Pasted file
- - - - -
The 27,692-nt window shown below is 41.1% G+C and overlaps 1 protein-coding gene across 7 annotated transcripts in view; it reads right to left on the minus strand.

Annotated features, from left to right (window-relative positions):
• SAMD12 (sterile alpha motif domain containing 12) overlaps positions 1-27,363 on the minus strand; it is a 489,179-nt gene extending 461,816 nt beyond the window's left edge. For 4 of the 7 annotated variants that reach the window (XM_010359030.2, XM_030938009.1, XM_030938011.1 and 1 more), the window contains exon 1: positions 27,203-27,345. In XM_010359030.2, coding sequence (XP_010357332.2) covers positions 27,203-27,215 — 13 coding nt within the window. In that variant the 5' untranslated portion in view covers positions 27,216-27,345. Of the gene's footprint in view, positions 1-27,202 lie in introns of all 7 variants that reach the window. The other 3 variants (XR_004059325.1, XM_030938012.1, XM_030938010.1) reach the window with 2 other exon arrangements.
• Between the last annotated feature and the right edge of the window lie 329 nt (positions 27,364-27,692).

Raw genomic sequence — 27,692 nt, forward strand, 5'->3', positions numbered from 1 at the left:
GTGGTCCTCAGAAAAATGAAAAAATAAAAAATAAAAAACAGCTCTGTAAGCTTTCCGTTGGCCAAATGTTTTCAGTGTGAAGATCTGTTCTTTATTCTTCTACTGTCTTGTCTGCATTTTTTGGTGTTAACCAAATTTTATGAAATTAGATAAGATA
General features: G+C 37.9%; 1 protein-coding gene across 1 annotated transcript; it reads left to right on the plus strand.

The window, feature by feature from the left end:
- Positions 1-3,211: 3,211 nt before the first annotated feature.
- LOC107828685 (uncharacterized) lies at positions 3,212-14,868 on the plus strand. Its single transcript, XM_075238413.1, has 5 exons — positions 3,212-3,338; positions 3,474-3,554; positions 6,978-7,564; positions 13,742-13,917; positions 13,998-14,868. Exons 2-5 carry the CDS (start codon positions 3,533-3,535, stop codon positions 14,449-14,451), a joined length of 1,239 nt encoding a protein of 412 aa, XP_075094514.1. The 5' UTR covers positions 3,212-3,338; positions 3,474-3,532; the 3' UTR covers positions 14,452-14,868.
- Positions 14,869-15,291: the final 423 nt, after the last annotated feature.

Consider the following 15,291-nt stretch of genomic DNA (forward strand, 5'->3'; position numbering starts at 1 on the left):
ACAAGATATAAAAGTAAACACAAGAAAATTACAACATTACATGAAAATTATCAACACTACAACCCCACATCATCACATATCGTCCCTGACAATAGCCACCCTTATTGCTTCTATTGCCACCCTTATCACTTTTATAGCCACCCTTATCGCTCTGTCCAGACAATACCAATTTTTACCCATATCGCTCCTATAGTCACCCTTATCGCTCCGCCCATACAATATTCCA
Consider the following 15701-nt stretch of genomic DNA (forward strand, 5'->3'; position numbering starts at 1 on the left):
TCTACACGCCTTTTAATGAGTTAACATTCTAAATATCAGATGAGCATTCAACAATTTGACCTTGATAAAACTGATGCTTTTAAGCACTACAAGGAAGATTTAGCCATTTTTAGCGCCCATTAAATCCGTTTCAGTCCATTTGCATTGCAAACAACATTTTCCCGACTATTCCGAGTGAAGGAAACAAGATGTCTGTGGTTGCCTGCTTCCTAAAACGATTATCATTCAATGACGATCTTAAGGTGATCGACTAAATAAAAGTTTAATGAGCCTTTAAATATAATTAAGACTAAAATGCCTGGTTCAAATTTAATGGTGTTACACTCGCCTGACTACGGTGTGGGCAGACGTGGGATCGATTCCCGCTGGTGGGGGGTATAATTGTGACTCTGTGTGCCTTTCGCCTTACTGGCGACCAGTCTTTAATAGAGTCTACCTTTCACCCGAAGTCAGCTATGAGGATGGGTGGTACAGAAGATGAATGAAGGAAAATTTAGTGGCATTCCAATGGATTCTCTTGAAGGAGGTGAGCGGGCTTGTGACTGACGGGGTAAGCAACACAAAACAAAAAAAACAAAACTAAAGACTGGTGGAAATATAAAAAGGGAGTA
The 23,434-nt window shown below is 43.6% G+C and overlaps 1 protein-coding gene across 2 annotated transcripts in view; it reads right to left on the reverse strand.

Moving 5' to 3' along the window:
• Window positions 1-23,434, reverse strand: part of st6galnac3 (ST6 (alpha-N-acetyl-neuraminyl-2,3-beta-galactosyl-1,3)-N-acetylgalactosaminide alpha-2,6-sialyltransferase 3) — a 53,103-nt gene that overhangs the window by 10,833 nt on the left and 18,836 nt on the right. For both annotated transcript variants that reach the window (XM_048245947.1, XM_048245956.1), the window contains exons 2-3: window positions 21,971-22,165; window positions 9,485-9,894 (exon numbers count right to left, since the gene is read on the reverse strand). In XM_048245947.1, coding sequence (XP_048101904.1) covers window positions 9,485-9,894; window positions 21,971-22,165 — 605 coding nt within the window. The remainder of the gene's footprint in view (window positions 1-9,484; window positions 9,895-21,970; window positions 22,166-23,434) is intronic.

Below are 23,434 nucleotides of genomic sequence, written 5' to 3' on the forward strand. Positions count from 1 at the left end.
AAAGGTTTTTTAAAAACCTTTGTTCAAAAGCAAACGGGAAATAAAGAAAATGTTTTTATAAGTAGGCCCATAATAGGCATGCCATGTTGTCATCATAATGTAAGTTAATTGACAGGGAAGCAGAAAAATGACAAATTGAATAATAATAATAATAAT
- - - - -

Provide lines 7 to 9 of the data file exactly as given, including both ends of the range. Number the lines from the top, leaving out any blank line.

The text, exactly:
General features: G+C 37.9%; 1 protein-coding gene across 1 annotated transcript; it reads left to right on the plus strand.

The window, feature by feature from the left end:
- Positions 1-3,211: 3,211 nt before the first annotated feature.